It is important to only communicate with Excel when it is Ready. For example, if one displays a non modal dialog then the program may fail if it attempts to call a VBA routine in response to a button press while the user is also in the
process of editing a cell. Intercepting Window Messages messages etc. can also produce errors even though they are on the main thread. And of course accessing Excel from a different thread is forbidden.
The best approach is to enqueue such work to execute on the main Excel thread when it is ready. Some support for initiating such cross-thread work is now (December 2012) implemented by Excel-DNA, and exposed as methods on the
To try it you need to
- call ExcelAsyncUtil.Initialize() in your
- when you want Excel to do the work, call ExcelAsyncUtil.QueueAsMacro.
For example, this menu button starts a Task that takes a while, and
upon completion it updates cell B1 on Sheet1 using the C API (via an ExcelReference).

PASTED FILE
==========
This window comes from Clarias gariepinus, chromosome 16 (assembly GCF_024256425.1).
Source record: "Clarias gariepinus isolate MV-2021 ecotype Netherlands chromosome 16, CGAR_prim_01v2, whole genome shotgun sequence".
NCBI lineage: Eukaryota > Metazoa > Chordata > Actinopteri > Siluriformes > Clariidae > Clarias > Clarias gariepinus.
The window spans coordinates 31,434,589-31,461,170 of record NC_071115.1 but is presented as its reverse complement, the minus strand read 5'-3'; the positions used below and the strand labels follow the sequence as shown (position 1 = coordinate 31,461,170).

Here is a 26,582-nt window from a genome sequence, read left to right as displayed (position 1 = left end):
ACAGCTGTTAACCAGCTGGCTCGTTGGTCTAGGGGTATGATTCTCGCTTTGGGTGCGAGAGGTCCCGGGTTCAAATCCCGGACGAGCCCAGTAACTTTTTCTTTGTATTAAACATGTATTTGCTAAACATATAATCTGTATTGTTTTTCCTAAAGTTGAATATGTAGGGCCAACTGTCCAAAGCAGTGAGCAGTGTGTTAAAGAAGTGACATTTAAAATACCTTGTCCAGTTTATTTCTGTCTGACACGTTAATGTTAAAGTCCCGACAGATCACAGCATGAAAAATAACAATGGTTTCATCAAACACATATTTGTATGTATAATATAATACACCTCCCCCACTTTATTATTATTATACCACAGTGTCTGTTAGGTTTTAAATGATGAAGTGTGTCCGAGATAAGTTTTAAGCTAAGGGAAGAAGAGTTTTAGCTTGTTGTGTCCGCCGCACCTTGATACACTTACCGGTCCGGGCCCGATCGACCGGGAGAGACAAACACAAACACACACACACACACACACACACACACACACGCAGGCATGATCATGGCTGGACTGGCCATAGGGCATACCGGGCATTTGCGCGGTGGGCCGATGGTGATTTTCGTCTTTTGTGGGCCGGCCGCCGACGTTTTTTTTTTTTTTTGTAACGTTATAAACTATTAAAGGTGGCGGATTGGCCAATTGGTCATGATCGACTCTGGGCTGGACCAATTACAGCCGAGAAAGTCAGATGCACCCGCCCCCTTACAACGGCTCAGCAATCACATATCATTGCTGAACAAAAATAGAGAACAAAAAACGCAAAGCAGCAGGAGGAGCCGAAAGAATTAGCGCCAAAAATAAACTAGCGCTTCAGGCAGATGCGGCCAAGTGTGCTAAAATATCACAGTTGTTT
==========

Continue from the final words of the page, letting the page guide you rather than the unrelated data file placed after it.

[ExcelCommand(MenuName="Async Test", MenuText="Run Later")]
public static void RunLater()
Task.Factory.StartNew( () => Thread.Sleep(5000) )
var refB1 = new ExcelReference(0,0,1,1, "Sheet1");
Internally this is implemented by adding the QueueAsMacro delegate on a queue, and (normally) posting a WM_SYNCMACRO event. The delegate is then dequequed by a SyncMacro function that is run as an Excel xlfregister ed macro. (There are several functions called
"SyncMacro" in the ExcelDNA, the one that is actually registered is in Exceldna.cpp.)
A new NativeWindow on Excel's main event loop traps WMSYNCMACRO and WM
TIMER events and attempts to run SyncMacro on the main thread. If the attempt fails then the timer is reset for 250ms later. A test is performed to ensure SyncMacro is not run
while the user is editing a formula. (The same NativeWindow is also used for RTD processing.)